Ahead of a potentially transformative corporate relocation to York County, along with tax and other financial incentives to make it happen, county leaders are looking at how and when they make offers to bring business here.
York County Council will meet in coming months to work out how the county offers financial packages to spur economic development. Councilwoman Christi Cox asked for the review.
“Some concerns that I’m hearing from constituents are, we don’t give tax breaks to our citizens,” she said. “We don’t give them a tax break at all. We don’t reduce their millage. We don’t cap their millage, and we can’t afford to give tax breaks to every business that is in our community.”
Financial incentives to bring business to an area are common. There is fee in lieu of tax, or FILOT, agreements. The state has Bailey Bill, freezing tax value for a time on redeveloping properties. Federal opportunity zones promote investment. In March, state lawmakers introduced new legislation allowing for tax and development credits in hopes of bringing the Carolina Panthers training site and headquarters to South Carolina.
At least one Rock Hill site has been in discussion for the possible Panthers site. At a recent groundbreaking for a Lancaster County plant expansion, Gov. Henry McMaster talked about work being done daily to bring not only a practice facility but also related medical facilities, commercial and retail development, possibly a convention center to South Carolina with the Panthers.
“There’s a long way to go from here to there,” McMaster said, “but we’re working on it.”
State commerce officials routinely work with businesses and the county on agreements before the announcement of new headquarters, expansions or other major investments. Council often votes on projects using code names or in executive session to work out legal issues before an announcement.
The only new business item on Council’s April 1 agenda was a fee agreement for Project Combat. A source familiar with the project confirmed it is not related to a Panthers move.
The NFL team never came up in public forum that night, including when Cox asked to schedule a discussion on the value and impact of incentives.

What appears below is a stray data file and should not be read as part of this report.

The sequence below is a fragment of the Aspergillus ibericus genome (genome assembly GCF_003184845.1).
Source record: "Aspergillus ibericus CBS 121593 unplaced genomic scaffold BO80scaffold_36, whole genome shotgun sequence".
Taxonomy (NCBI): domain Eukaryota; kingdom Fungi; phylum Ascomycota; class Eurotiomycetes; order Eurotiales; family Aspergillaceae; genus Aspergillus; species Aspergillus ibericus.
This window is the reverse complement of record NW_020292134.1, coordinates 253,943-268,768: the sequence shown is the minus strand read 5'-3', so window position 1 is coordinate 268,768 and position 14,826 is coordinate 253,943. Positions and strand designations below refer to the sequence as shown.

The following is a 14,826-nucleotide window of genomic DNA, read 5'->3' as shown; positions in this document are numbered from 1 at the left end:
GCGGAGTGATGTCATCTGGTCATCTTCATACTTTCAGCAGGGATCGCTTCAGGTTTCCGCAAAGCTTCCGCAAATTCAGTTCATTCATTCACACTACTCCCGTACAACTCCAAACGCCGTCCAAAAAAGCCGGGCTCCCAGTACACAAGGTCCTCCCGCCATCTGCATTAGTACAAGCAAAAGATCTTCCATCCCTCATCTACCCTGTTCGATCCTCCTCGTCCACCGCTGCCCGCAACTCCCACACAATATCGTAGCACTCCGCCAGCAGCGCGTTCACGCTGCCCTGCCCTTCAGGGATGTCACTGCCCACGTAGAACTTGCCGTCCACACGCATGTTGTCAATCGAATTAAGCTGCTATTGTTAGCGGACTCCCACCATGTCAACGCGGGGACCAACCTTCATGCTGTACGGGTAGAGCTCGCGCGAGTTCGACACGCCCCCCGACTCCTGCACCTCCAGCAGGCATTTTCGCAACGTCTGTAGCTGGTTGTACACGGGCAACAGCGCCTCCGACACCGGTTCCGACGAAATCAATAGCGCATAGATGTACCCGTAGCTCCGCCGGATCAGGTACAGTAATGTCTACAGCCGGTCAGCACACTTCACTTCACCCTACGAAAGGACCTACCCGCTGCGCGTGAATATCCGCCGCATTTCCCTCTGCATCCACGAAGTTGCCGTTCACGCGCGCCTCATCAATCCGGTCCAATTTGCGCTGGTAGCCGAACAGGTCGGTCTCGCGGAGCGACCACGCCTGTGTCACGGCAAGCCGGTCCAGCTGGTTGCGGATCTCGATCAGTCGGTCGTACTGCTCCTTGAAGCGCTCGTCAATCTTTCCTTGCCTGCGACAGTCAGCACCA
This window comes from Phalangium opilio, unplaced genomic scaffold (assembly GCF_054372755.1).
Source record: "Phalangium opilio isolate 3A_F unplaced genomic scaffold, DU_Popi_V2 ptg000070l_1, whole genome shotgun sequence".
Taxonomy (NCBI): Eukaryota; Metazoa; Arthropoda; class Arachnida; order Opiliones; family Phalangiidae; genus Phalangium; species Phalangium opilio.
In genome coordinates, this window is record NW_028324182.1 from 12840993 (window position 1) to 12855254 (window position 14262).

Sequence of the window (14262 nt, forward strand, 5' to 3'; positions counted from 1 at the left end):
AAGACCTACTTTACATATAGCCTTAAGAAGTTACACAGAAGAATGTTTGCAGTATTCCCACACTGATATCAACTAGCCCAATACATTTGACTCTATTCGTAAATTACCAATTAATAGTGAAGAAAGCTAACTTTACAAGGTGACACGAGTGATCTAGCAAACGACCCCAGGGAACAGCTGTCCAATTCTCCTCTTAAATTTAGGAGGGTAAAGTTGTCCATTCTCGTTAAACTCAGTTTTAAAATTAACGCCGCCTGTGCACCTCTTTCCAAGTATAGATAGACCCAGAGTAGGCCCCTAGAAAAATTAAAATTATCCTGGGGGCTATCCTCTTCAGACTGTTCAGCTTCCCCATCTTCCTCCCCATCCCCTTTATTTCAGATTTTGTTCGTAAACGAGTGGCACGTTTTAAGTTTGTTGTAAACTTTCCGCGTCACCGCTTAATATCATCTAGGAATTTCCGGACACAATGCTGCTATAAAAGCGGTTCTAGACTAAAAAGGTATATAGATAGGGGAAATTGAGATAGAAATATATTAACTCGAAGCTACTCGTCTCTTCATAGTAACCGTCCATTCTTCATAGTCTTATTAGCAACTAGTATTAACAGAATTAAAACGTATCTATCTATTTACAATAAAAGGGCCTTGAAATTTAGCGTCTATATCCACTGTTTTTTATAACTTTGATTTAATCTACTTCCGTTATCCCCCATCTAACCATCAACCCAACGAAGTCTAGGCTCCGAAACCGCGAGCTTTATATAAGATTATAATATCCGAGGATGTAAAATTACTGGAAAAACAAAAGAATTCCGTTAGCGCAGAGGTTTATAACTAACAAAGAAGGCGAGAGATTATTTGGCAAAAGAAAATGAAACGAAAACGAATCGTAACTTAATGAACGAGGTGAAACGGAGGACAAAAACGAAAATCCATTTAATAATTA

“I don’t think there’s a council member up here that would say a business is not welcome,” Cox said. “Every business is welcome here in York County — period. The question is, at what point and when do we extend tax breaks?”
She wants to look at speculative building projects, making sure investments promised to secure fee agreements are being realized. Cox said she wants to review warehouse and distribution projects that could bring low-wage jobs and cause infrastructure issues. She’d like to see agreements for businesses that pay a livable wage.
“I’d like for us to discuss it and make sure that the decisions we’re making here are looking out for our constituents and that we’re extending these incentives to businesses that should get them because they’re doing a good job,” Cox said.
Bringing jobs that don’t pay enough for workers to live in the community can create issues such as the need for subsidized housing, Cox said.
“Some folks call them corporate welfare,” she said. “I get this question from my constituents. Why are you doing this when the jobs that they are bringing in don’t pay a livable wage?”
Councilman Robert Winkler chairs the economic development committee that gets the first look at potential fee agreements before going before the full council.
“I’d like to see council member Cox’s concerns put on a future workshop for us as a whole council to address those issues,” Winkler said.
Chairman Michael Johnson said that workshop will happen “soon-ish.” Council has its annual budget and other issues that will take considerable review time.
“We’ll get it in the next few months,” Johnson said.
Other places like Greenville County, Cox said, do not approve every potential fee agreement.
“It isn’t always felt like, if you disapprove a FILOT that you are anti-business,” she said, “which is not the case at all.”
York County and council members can be pro-business, Cox said, and still be selective.
“With a 2.9% unemployment rate and with a county that has driven jobs and has been one of the primary counties driving jobs in this nation, we are in a very unique position to where we have a luxury here,” she said.
In seven meetings this year, Council had 14 agenda items involving fee agreements, private partnerships involving economic development, special source revenue credits and related discussion. Some involved public hearings, others were held in executive session. Some involved company names like Transaxle Manufacturing and Eclipse Automation. Others used project code names.
Those considerations aren’t uncommon in growing areas. Lancaster County has four public session and closed door agenda items on its April 8 agenda involving Project Dumpling, Project Watermelon and Project Tattoo.
What Cox doesn’t want is a situation where all businesses get tax breaks or a council member gets unfairly labeled for making decisions on which ones do.
“I think we need to be really careful when we make these decisions, and I don’t think that one particular council member should be labeled as anti-business because they challenge a discussion on that issue,” Cox said.